Broken River by J. Robert Lennon

Broken River by J. Robert Lennon (Graywolf Press)

Broken River opens with a man and a woman attempting to flee their home in the middle of the night with their child. They never make it down the driveway, and their murder is never solved. For years, the house sits empty, until a philandering sculptor named Karl, faced with an ultimatum from his novelist wife, Eleanor, moves from Brooklyn to Broken River to start fresh. I, like Karl, Eleanor, and their twelve-year-old daughter, Irina, was drawn in by the mystery of what happened to the house’s previous inhabitants, but I finished this book three days ago and I’m still thinking about it. Broken River kind of blew my mind.

The family is disconnected, each confined in their own private worlds. The cast of characters expands gradually – along with the consciousness of a spectral narrative presence referred to as the Observer – and the novel becomes a kind of examination of cause and effect and the interconnectedness of human events and behavior. The whole thing is somehow extremely satisfying despite its seeming lack of interest in answers. It’s a literary thriller that just works, on the level of plot and on the level of keenly observed and subtly rendered human connections. Lennon captures the relationships between these characters, especially Karl and Eleanor and Irina, with nuance and precision.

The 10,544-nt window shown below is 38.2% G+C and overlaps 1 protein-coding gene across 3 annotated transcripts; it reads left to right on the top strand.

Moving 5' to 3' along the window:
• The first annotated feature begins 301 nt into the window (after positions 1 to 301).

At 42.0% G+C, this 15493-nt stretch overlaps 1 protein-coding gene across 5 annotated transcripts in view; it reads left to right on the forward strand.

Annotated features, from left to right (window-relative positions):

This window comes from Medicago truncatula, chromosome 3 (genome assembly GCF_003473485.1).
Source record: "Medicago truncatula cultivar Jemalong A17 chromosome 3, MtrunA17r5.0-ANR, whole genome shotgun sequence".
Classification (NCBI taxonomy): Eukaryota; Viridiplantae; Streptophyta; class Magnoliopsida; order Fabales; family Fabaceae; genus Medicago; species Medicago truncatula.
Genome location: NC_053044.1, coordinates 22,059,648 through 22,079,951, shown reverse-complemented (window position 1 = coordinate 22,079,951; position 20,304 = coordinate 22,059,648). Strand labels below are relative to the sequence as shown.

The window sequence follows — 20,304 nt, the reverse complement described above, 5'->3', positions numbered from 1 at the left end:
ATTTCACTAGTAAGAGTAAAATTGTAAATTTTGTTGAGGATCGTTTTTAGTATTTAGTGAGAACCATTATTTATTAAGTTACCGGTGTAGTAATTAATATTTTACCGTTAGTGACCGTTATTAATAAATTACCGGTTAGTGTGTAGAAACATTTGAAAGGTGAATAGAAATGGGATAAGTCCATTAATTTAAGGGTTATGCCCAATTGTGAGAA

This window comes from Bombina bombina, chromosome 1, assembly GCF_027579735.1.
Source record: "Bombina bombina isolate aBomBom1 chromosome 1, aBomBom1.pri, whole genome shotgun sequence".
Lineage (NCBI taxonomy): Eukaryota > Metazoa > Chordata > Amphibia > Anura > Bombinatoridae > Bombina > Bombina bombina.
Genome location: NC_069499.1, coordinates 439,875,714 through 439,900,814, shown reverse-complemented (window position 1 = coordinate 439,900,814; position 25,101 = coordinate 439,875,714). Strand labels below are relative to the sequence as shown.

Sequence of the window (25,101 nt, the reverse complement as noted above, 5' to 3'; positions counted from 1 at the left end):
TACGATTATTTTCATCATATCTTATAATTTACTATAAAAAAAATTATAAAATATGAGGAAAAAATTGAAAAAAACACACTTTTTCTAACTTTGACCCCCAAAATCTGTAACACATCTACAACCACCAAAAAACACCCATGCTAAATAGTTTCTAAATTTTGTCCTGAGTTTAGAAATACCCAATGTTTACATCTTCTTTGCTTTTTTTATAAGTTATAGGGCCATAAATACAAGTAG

I found this book on the staff picks table at Books are Magic in Cobble Hill – their recommendations are consistently on point. You can buy Broken River at your local indie bookstore or online here.

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